Each team or project may have its own business case, its own articulated and anticipated benefits, even its own strategy. And yet really, it’s all just 1 part of the same service that’s meant to cohesively contribute towards desired outcomes. Decision makers may be asked to sign off investment on a case by case basis, without always being aware of the wider service context.

Measuring against outcomes

One way to tackle a lack of cohesion is to clearly articulate how you would measure the desired outcomes at each stage of a whole service. Once you have these, you can compare options to see which would contribute more towards these outcomes.

Some ways you might measure a ‘get permission to do something’ service against the desired outcomes shown earlier. See a larger version of this image.

When a decision maker then reviews all the work that’s taking place, they have a solid basis for being able to steer and direct work. Or to see what's missing. Or to be able to challenge the direction of a project if the team is working in complete isolation from either outcomes or measures.

When individual teams come together to work on a project, they’ll have a way to understand the wider context for that work and what it’s trying to achieve. And yet it still leaves them with enough autonomy and room to experiment around which of multiple options will best deliver those outcomes.

It also helps them to see which other teams they need to be working more closely with to achieve shared outcomes. We’re experimenting now with ways teams frame the work they’re doing and measure it, so that it’s all relatable to the wider context.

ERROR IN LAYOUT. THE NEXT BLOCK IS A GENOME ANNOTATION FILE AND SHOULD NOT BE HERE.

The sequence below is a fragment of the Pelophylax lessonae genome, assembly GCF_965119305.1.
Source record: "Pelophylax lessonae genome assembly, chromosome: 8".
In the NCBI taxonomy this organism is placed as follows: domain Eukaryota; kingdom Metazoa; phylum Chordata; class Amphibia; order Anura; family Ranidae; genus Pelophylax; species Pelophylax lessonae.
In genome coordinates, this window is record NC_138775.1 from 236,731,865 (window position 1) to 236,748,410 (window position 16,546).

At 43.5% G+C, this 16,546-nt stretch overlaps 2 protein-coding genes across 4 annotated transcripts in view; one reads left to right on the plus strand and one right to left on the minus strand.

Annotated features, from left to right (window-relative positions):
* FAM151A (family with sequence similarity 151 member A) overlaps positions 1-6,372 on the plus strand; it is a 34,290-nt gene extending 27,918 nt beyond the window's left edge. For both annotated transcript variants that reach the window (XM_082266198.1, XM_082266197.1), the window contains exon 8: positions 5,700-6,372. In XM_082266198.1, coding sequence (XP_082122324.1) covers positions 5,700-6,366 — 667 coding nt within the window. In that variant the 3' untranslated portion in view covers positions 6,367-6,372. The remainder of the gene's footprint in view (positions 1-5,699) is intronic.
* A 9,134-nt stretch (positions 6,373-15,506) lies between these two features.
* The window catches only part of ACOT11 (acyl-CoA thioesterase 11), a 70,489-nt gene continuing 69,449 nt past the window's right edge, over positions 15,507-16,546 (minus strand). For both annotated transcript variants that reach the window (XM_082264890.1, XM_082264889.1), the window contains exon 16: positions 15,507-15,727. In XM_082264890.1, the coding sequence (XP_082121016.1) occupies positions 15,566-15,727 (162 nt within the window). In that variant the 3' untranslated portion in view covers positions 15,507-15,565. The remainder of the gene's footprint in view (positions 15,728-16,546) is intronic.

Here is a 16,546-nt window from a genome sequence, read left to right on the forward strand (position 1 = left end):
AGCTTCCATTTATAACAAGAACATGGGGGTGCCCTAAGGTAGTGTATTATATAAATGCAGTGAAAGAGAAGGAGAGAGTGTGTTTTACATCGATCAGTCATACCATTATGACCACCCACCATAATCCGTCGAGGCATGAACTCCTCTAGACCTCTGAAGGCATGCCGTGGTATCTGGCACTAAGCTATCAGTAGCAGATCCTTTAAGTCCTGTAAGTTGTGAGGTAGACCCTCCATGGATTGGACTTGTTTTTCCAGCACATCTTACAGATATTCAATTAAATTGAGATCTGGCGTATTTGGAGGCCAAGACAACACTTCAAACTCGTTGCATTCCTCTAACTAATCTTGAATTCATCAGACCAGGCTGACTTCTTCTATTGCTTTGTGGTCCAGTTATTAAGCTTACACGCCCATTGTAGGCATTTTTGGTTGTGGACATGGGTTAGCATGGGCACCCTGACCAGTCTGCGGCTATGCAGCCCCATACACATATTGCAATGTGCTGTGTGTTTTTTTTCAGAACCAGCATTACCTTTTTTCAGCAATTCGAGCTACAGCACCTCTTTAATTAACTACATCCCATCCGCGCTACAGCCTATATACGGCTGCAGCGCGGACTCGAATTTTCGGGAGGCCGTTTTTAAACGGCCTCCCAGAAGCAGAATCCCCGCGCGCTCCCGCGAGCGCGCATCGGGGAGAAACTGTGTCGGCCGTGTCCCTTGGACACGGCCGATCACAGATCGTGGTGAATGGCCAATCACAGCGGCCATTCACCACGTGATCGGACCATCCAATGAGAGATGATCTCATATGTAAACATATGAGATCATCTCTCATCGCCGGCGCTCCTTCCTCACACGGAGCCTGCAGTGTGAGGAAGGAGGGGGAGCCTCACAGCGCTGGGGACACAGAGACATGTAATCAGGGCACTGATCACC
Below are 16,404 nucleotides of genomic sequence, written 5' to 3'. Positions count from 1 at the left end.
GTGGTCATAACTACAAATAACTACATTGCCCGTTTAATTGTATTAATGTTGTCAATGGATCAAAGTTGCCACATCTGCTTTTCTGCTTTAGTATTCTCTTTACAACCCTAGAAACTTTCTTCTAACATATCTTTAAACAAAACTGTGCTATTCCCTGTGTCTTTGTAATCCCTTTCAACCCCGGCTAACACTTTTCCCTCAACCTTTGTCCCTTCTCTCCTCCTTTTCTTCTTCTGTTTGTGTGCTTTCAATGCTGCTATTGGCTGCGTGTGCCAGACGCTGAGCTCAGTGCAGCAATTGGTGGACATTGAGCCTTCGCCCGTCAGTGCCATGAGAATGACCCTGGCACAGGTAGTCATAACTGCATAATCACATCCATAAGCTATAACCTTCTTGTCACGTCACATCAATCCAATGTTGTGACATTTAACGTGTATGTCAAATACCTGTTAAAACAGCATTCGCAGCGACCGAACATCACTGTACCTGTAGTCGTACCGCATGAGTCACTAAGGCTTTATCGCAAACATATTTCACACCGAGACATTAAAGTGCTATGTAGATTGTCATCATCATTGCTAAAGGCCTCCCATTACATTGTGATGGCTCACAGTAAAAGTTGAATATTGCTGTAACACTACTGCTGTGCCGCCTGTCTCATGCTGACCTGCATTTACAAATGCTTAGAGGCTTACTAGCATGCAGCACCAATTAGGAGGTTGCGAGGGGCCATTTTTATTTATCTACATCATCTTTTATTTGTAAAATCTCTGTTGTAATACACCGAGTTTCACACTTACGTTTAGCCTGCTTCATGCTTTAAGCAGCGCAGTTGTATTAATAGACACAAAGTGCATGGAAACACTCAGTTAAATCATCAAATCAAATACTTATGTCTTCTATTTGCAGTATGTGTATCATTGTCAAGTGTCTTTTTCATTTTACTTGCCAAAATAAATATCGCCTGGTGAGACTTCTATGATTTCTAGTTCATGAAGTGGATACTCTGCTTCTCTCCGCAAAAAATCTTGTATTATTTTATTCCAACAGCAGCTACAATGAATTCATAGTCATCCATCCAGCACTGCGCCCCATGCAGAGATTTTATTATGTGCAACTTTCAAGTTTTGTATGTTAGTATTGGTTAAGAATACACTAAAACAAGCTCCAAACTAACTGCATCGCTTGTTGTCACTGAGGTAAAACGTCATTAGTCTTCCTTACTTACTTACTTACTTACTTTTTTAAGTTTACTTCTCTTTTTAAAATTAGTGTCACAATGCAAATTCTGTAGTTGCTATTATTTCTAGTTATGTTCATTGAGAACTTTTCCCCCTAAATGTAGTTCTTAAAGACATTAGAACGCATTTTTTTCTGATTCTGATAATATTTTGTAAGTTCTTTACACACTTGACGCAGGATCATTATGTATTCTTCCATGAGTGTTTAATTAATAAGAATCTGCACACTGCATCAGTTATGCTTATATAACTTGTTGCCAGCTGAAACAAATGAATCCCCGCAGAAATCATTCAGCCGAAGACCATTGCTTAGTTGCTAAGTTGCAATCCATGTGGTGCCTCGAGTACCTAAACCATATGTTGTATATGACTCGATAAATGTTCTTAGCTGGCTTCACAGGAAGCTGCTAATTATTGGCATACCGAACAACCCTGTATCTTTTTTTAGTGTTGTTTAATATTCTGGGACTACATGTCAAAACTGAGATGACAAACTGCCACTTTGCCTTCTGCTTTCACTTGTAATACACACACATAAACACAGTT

Bridging the gap between services and IT portfolio management

Framing work in terms of end-to-end services doesn’t particularly help with understanding common capabilities, products or platforms that are reusable across services. It’s not in conflict either, there are other ways to look at those things. The intention is not to oversimplify what appears to be a very difficult and complex activity – effectively managing, reviewing and controlling large portfolios of work. That would be naive.

But we do need practical ways to start to bridge the gap between the ambition to orient government (and any large organisation) around end-to-end services that meet user needs, with the realities on the ground of traditional portfolio and delivery management approaches.

Outcomes – and measuring against them – are a way to set out what we want to achieve without dictating or ‘arm’s-length designing’ how it’s done. They transcend organisational boundaries. And so shared outcomes can effectively align teams across portfolios, organisations or departments.

When to use outcomes

Outcomes and their measures can be a useful lens to help consider:

  • all the work that’s happening across an end-to-end service
  • how to frame new work before it starts
  • how to review what’s being delivered within a traditional delivery portfolio for what’s missing, needs aligning, or needs to be stopped
  • how to write business cases or review spend control decisions